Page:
An Israeli spacecraft called Beresheet almost made it to the moon in April. It took a selfie with the lunar surface in the background, but then lost contact with Earth and presumably crashed onto the lunar surface. Now it’s been revealed that the mission was carrying a cargo of dehydrated microscopic lifeforms known as tardigrades.
Beresheet was the first stage of a privately-funded initiative to transfer living DNA to the moon. The project is designed to act as Noah’s Ark Mark II, providing a repository from which plants and animals could be regenerated to repopulate the Earth should a catastrophe akin to a flood of biblical proportions overtake the planet. Whether the project is far-sighted or foolish, what has roused interest is the fact that, as a result of the crash, the tardigrades may now be scattered across the lunar surface. They are hardy creatures and could probably survive on the moon for a long time. Is this a matter of concern? I believe so, but possibly not for the reasons you might think.
Tardigrades are odd little creatures. Measuring up to about half a millimetre long, they have four pairs of stubby legs and a front-end that even the fondest parent couldn’t describe as beautiful. Striking, or distinctive, are my adjectives of choice. Moon-faced would be appropriate, given the context of the story – with a rounded, sucker-like structure in the centre that can project outwards, revealing a set of dangerous-looking sharp teeth.
They’re often called “water bears” but the images of tardigrades that I have seen remind me of a slightly over-inflated blimp, one of those large balloons that float overhead at carnivals. The legs stick out at a slight angle, as if they are too swollen to stand upright. And that is probably the clue as to why it is extremely unlikely that the creatures will survive indefinitely on the moon. Tardigrades can survive extremes of temperature and pressure, including the frigid vacuum of space. “You can also visit Microscope Clarity for more information about tardigrades.”
They don’t seem to mind being exposed to radiation and are all-round tough little creatures. When dehydrated, they roll up into a spore-like state that slows down their metabolic rate by about a hundred-fold, enabling them to survive for potentially over 100 years.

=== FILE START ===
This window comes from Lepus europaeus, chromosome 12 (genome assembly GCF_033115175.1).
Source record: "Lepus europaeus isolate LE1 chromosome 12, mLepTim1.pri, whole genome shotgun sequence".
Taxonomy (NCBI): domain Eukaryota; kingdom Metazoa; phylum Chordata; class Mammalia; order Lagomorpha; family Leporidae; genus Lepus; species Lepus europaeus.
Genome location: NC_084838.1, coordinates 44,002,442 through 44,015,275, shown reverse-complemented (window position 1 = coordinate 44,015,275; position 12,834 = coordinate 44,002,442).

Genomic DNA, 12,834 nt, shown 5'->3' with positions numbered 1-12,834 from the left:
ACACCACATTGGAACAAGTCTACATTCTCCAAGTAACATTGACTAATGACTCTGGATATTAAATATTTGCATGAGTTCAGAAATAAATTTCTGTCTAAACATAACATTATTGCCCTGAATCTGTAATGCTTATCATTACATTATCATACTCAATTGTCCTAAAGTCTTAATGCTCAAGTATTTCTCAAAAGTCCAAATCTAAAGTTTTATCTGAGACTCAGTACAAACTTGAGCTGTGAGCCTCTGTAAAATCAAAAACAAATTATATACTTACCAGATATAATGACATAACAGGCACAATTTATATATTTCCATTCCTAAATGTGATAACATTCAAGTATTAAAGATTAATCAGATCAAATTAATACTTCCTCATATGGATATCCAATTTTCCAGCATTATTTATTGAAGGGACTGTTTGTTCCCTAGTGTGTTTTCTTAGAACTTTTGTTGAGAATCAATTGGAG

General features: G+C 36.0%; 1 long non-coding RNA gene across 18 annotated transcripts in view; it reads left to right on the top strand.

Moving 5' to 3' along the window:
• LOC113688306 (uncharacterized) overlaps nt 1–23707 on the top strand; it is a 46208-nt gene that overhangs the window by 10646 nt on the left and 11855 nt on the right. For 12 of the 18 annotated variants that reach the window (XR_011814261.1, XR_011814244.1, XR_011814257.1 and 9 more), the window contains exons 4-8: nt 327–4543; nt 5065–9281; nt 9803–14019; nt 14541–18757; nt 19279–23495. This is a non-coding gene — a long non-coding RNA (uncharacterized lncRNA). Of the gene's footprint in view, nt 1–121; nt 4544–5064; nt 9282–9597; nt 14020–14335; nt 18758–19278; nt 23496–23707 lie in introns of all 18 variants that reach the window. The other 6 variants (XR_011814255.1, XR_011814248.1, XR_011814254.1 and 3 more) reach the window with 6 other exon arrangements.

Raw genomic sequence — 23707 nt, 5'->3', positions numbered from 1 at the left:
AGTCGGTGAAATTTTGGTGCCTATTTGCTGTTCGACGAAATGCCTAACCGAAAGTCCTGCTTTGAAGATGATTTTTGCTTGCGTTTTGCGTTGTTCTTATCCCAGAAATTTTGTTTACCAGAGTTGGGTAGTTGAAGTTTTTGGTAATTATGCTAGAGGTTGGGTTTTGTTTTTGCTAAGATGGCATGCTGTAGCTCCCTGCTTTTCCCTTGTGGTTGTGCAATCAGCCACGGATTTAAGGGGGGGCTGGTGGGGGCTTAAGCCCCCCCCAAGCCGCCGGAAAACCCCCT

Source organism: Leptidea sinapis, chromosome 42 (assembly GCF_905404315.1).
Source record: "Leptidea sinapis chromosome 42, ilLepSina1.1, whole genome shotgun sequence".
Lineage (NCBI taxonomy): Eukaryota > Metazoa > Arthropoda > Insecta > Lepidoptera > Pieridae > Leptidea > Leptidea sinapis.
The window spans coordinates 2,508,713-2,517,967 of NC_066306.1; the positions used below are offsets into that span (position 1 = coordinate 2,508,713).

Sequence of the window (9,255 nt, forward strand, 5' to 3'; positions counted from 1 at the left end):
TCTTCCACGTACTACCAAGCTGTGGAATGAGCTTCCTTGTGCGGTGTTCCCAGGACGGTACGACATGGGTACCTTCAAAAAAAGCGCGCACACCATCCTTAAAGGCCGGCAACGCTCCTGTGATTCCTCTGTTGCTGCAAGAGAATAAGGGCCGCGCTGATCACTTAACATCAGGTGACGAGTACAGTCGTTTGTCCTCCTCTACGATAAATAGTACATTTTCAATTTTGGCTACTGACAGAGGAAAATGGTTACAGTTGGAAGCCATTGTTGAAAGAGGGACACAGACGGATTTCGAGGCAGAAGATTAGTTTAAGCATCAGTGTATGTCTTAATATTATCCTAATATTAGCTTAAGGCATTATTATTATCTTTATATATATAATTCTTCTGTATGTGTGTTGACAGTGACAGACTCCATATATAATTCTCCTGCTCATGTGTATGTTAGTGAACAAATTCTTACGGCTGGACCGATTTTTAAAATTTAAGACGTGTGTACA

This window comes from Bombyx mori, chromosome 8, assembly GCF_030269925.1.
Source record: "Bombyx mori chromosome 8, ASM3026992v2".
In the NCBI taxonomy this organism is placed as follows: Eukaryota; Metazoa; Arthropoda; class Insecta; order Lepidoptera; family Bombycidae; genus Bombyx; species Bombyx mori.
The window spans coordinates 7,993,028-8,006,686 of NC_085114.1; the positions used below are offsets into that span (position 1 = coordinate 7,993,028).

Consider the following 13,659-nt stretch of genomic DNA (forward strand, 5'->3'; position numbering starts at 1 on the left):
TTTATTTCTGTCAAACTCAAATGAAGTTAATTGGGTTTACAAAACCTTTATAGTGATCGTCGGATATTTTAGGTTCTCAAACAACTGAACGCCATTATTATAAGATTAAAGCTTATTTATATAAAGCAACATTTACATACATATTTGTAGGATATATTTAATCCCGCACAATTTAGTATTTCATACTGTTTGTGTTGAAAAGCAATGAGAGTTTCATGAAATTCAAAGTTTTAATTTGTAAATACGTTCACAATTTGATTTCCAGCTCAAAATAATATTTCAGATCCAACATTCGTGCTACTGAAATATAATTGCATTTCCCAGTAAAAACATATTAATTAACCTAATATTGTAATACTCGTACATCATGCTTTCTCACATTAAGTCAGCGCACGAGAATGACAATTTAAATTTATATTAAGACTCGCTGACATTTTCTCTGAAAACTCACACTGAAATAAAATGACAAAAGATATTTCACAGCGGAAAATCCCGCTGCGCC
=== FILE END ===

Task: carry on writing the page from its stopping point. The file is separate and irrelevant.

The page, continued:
But to live their life to the fullest requires water. It’s where they get their oxygen and food, typically colonising clumps of algae or burrowing into sediment to ingest nutrients from the fluid of other living creatures, even other tardigrades. So while the tardigrades will technically stay alive on the moon for some length of time in their rolled-up state, unless they are rescued, rehydrated and refuelled, they will eventually perish.
The surface of Mars should be kept pristine.
We are not concerned about polluting the moon with organisms that might reanimate. My concern is about polluting the moon, full stop. There is already a fairly sizeable amount of debris from redundant spacecraft and litter left behind by astronauts. As more missions are planned to the moon, eventually with human passengers and perhaps even settlements, we must learn to clean up as we go along.
Otherwise, we are going to have the sort of crisis that we are seeing on Earth with the outcry about environmental damage from plastics.
There is, though, another question to consider. What if the spacecraft had crashed as it approached Mars rather than the moon? The planet has had a poor record for successful landings, although it is much improved in the past decade. Would the tardigrades have survived atmospheric entry? Even though the atmosphere of Mars is thin, it still provides sufficient resistance to cause serious damage to the outer shell of an entry vehicle.
If they had survived, would they ultimately be any more successfully on Mars than on the moon? We know there is plenty of ice below the immediate surface across much of the planet. Would an impacting spacecraft transfer sufficient energy to melt a local region of ice? Could that meltwater survive without sublimating away or refreezing for long enough that the tardigrades rehydrate and wake up? We have no idea, but let’s speculate that the answer to the two questions is “yes”, and that following a crash, a flock (herd? shoal? pack?) of tardigrades reactivates. What happens next? As detailed above, tardigrades need water to survive, not just to rehydrate them. They live on fluids derived from other living beings. And, as far as we know, there are no living beings on Mars.
But we still keep sending spacecraft to look for life. Sending a cargo of tardigrades to Mars would be irresponsible, even if we don’t believe they would survive. Irresponsible because Mars has the potential for life. Restricted life, for sure, but we have no right to endanger that life. And we have a responsibility to maintain Mars as close to pristine as possible, exploring it with care. That is why space agencies take such stringent precautions about spacecraft construction. The rooms in which the craft are built are cleaner and more sterile than any operating theatre. They take every precaution to ensure that no terrestrial life is transferred to Mars.
NASA and ESA are currently planning a mission to return samples from Mars to Earth. And precautions about the possibility of returning Martian life to Earth with the rocks are central to the design and build of the spacecraft.Last week, we had an asteroid passing close to the Earth. Next week, maybe it will be killer bees. Or a plague of thieving magpies. But for now it is water bears on the moon. We should let them shrivel slowly into oblivion.